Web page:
Reader Ride - Eastern Ohio

Text: Steve Mauk • Photography: Steve Mauk

Ohio boasts one of the highest numbers of registered motorcycles in the nation, and for good reason. The rolling hills that dominate the southeastern corner of my native state are laced with twisting ribbons of asphalt that offer some of the best motorcycling found anywhere. I have ridden Ohio's roads for over thirty years, yet ample new scenery exists for day trips that serve to fill in the gaps between longer tours. Internet research provided the inspiration for such a trip in the form of one road, Route 536. Located near the eastern border and only around ten miles in length, Route 536 has been called "Ohio's Dragon."

Ohio boasts one of the highest numbers of registered motorcycles in the nation, and for good reason. The rolling hills that dominate the southeastern corner of my native state are laced with twisting ribbons of asphalt that offer some of the best motorcycling found anywhere. I have ridden Ohio's roads for over thirty years, yet ample new scenery exists for day trips that serve to fill in the gaps between longer tours. Internet research provided the inspiration for such a trip in the form of one road, Route 536. Located near the eastern border and only around ten miles in length, Route 536 has been called "Ohio's Dragon." A reference, of course, to the famous paved corkscrew in Tennessee nicknamed "The Dragon." With that high praise, the road sounded like the perfect grain of sand to build a pearl around.

I put my planning to the test one August morning as I fire up the 650 V-Strom and leave my hometown of Zanesville. As I ride into the rising sun, the landscape is bathed in golden light, with lingering mist blanketing the valleys. Experiencing Ohio's best scenery and most challenging tarmac is my goal for the day, and the quest begins in earnest as I leave Chandlersville. Passing through an extensive tract of reclaimed mining land, I note that the topography is more reminiscent of the rolling plains of our western states, than of Ohio. Bisecting this parcel of land, Route 284 is an unusual mix of long, relatively straight sections of road interrupted by groupings of curves. The complacency that settles in on the straighter sections is repeatedly erased by the need to quickly scrub off speed in the corners. This road demands full attention in the curves! One notable area attraction is a wildlife conservation facility known as The Wilds. It is the largest facility of its kind in North America, and features an international collection of endangered species. No dragons, however, so I continue on.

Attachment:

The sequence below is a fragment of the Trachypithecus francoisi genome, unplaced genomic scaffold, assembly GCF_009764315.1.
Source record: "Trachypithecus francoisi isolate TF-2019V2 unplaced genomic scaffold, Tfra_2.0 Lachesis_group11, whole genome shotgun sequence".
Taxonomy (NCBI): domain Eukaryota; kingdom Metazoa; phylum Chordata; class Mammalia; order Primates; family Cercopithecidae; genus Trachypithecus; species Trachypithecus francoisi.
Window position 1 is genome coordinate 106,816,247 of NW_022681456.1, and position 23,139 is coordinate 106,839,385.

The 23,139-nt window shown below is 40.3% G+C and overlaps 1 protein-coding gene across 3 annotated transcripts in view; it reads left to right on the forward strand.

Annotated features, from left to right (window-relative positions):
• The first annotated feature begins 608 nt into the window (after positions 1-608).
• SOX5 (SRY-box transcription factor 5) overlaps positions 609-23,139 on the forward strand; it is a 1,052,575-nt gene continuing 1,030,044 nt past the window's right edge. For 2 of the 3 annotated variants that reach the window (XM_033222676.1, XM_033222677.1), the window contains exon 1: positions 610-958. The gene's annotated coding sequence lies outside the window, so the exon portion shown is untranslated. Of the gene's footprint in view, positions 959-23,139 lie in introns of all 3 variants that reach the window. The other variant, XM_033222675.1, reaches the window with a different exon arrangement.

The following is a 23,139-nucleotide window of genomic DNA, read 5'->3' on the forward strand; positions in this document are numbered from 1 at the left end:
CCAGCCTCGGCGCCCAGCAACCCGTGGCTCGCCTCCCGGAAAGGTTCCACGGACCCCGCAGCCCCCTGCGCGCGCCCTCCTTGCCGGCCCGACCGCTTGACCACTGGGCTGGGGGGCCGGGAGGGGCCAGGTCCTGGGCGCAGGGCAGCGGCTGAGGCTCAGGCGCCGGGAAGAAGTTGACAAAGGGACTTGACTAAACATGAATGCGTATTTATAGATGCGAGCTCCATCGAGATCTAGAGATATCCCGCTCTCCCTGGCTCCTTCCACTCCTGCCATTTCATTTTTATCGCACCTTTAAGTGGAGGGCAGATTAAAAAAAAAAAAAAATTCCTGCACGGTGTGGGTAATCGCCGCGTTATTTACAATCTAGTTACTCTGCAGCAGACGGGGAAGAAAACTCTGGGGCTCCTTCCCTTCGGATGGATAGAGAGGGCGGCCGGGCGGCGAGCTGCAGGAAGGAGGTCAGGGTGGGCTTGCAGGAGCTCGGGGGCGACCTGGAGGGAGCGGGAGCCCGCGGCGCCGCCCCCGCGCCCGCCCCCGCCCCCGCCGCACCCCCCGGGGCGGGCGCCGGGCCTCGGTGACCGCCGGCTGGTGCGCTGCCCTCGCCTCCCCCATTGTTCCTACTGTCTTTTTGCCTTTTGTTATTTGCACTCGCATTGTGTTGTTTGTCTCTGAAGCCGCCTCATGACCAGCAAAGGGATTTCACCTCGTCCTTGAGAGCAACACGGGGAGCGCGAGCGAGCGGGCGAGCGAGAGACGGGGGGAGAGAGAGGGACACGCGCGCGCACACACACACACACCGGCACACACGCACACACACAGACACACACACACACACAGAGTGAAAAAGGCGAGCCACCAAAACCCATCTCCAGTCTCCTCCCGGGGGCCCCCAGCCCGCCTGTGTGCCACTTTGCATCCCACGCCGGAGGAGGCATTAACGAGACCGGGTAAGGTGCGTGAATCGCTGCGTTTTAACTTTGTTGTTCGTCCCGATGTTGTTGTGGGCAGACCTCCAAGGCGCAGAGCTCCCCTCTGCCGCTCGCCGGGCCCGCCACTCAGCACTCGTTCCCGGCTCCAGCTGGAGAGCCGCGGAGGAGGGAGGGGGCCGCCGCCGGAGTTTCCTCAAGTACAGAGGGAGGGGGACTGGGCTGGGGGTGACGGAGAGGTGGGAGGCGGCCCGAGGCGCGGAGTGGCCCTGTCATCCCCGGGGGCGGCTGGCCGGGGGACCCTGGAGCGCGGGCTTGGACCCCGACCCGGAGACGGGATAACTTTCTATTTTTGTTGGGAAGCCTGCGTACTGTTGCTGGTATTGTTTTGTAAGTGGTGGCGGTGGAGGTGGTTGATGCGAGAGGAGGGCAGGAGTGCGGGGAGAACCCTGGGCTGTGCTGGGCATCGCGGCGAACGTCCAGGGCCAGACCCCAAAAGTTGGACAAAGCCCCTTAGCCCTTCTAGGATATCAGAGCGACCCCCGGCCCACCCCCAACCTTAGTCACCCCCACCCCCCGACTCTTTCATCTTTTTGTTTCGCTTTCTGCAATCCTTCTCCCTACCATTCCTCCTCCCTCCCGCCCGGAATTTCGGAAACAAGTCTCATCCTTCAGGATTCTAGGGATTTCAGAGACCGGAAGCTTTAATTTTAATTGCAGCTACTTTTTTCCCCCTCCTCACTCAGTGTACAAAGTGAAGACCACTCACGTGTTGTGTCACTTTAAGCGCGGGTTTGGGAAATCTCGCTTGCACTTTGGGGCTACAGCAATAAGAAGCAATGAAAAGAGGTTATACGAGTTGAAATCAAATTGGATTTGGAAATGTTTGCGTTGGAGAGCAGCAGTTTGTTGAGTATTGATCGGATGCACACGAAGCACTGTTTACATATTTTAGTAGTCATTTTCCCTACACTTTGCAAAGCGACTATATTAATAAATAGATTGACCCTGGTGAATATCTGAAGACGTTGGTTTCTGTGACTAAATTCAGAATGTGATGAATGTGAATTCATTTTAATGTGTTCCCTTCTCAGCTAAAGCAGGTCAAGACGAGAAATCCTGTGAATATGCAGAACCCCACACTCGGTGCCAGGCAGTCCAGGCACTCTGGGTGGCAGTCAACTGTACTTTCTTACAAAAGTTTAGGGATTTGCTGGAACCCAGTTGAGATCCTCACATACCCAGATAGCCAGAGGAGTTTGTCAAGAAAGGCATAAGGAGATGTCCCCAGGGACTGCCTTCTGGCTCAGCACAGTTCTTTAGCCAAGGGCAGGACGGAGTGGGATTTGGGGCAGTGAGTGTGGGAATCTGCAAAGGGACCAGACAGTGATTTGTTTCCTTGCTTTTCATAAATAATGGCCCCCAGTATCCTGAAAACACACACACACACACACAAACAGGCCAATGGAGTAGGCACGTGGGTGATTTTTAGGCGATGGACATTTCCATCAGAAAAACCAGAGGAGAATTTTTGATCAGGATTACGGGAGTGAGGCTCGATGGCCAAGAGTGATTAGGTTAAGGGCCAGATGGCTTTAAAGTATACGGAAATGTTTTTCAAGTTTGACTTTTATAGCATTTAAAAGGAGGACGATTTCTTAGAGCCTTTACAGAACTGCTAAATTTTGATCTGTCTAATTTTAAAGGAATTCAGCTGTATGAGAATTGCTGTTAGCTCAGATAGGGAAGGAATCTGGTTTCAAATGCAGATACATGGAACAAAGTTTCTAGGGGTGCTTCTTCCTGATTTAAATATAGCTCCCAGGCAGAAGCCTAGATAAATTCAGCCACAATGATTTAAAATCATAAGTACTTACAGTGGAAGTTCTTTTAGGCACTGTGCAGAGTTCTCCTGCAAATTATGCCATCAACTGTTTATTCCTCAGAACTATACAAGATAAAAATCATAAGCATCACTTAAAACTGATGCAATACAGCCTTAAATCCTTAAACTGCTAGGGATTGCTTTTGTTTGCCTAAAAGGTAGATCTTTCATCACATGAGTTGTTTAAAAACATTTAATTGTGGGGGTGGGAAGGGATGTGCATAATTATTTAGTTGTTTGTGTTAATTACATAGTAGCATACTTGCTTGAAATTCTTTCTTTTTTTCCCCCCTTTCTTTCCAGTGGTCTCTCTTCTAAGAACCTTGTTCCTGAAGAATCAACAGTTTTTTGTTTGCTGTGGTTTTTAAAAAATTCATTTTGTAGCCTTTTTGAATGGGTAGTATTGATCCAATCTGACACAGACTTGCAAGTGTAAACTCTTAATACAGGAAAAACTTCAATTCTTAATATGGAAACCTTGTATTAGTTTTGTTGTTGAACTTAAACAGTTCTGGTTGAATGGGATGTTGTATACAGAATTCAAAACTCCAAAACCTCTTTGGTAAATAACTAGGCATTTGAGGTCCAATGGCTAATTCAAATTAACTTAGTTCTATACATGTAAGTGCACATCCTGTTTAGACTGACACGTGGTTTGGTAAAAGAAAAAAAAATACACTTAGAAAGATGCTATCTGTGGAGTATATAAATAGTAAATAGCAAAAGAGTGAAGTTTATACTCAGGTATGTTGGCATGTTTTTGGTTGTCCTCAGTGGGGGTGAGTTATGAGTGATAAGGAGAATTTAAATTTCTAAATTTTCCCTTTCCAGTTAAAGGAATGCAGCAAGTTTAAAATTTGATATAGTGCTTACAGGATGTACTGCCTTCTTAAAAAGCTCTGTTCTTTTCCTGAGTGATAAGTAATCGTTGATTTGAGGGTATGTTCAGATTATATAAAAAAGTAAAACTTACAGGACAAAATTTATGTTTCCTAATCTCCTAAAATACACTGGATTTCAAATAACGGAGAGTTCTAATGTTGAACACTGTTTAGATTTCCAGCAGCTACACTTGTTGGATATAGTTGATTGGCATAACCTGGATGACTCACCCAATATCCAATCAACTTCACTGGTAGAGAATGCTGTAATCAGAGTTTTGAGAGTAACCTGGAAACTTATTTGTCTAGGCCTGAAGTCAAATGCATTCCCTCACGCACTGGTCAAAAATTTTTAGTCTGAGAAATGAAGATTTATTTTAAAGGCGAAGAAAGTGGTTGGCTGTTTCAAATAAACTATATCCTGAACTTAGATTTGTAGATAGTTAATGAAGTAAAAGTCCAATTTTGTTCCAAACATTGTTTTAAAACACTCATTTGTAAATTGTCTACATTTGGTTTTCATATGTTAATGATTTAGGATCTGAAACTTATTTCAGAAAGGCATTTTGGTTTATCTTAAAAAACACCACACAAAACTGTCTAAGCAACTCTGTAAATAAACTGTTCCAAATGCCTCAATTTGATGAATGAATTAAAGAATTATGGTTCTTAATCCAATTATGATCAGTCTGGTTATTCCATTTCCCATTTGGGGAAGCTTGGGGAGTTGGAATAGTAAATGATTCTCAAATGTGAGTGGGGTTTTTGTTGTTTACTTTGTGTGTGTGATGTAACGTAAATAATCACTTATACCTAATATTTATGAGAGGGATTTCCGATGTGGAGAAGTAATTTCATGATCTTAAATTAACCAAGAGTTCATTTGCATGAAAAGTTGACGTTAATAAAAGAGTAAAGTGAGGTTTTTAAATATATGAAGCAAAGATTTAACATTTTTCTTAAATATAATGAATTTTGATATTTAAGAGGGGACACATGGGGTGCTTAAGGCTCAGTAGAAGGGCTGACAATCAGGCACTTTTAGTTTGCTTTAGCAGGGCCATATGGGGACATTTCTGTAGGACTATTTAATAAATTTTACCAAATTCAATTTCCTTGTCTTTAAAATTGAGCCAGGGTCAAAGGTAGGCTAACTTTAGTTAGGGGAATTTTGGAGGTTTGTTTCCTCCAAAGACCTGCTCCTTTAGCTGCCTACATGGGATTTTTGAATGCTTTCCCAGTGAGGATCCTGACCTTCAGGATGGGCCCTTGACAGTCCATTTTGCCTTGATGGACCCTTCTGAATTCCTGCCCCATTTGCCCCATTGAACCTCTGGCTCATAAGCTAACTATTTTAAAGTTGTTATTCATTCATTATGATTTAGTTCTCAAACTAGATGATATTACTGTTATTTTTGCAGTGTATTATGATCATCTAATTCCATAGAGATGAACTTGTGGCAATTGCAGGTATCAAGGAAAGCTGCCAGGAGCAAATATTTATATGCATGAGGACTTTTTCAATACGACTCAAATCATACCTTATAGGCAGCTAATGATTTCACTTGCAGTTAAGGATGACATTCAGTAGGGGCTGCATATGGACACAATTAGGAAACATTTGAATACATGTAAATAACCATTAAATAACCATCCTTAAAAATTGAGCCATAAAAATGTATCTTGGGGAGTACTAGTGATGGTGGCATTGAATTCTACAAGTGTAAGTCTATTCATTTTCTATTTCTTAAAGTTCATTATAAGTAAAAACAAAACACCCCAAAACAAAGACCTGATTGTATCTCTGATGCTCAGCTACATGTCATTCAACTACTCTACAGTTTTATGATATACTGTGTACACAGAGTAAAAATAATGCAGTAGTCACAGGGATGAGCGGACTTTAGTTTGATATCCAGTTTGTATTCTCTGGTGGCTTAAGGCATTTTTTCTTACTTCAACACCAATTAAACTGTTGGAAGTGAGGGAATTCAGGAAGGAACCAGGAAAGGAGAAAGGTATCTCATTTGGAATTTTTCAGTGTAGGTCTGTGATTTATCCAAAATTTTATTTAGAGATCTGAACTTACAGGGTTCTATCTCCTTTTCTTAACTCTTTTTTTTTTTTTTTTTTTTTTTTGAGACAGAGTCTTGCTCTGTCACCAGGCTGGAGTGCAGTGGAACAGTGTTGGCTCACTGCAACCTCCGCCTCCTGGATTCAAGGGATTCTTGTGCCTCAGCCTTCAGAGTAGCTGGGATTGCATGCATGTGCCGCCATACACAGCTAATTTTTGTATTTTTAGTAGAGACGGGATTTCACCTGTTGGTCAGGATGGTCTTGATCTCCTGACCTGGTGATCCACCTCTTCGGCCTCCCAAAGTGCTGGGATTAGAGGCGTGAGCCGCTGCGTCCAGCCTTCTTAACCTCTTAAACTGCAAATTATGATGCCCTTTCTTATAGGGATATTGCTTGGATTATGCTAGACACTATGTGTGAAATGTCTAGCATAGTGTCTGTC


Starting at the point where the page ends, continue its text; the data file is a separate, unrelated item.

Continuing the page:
Turning south, the road makes a roller coaster descent through rugged, forested terrain that ends at the Muskingum River. Choosing to relax and enjoy the scenery, I parallel the Muskingum as it winds south. The riverbank is lined with cottages under a canopy of Sycamore trees, and the water's languid surface is occasionally broken by the wake of boats. The river's path soon leads me to Marietta. Founded in 1788, Marietta is home to numerous unique shops and restaurants, as well as the Lafayette Hotel, which opened in 1918 and offers views of both the Ohio and Muskingum Rivers. Showing admirable willpower, I limit my time there to a quick coffee break at Cafénated, located in the heart of historic downtown.

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For the complete touring article, including facts & information, map(s), and GPS files, please purchase the July/August 2010 back issue.